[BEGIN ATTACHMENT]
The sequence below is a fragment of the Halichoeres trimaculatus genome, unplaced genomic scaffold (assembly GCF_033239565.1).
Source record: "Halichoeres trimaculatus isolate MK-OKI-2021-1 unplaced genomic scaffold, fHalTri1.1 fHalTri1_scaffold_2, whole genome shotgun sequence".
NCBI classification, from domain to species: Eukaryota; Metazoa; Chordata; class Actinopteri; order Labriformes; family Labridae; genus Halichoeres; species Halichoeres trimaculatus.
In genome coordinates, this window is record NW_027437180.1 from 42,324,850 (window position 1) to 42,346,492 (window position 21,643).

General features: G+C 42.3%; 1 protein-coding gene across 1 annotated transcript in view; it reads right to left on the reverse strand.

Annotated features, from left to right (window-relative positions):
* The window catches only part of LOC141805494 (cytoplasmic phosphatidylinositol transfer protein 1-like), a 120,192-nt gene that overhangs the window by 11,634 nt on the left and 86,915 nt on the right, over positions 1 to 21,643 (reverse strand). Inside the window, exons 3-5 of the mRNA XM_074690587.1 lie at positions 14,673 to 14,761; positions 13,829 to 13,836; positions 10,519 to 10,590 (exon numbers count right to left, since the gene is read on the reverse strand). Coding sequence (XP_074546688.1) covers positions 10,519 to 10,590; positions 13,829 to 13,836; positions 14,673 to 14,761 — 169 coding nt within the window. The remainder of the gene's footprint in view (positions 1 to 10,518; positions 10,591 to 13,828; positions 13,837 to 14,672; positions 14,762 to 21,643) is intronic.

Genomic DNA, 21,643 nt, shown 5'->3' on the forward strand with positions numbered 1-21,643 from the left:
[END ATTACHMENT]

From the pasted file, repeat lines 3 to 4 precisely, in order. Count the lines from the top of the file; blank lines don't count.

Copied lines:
NCBI classification, from domain to species: Eukaryota; Metazoa; Chordata; class Actinopteri; order Labriformes; family Labridae; genus Halichoeres; species Halichoeres trimaculatus.
In genome coordinates, this window is record NW_027437180.1 from 42,324,850 (window position 1) to 42,346,492 (window position 21,643).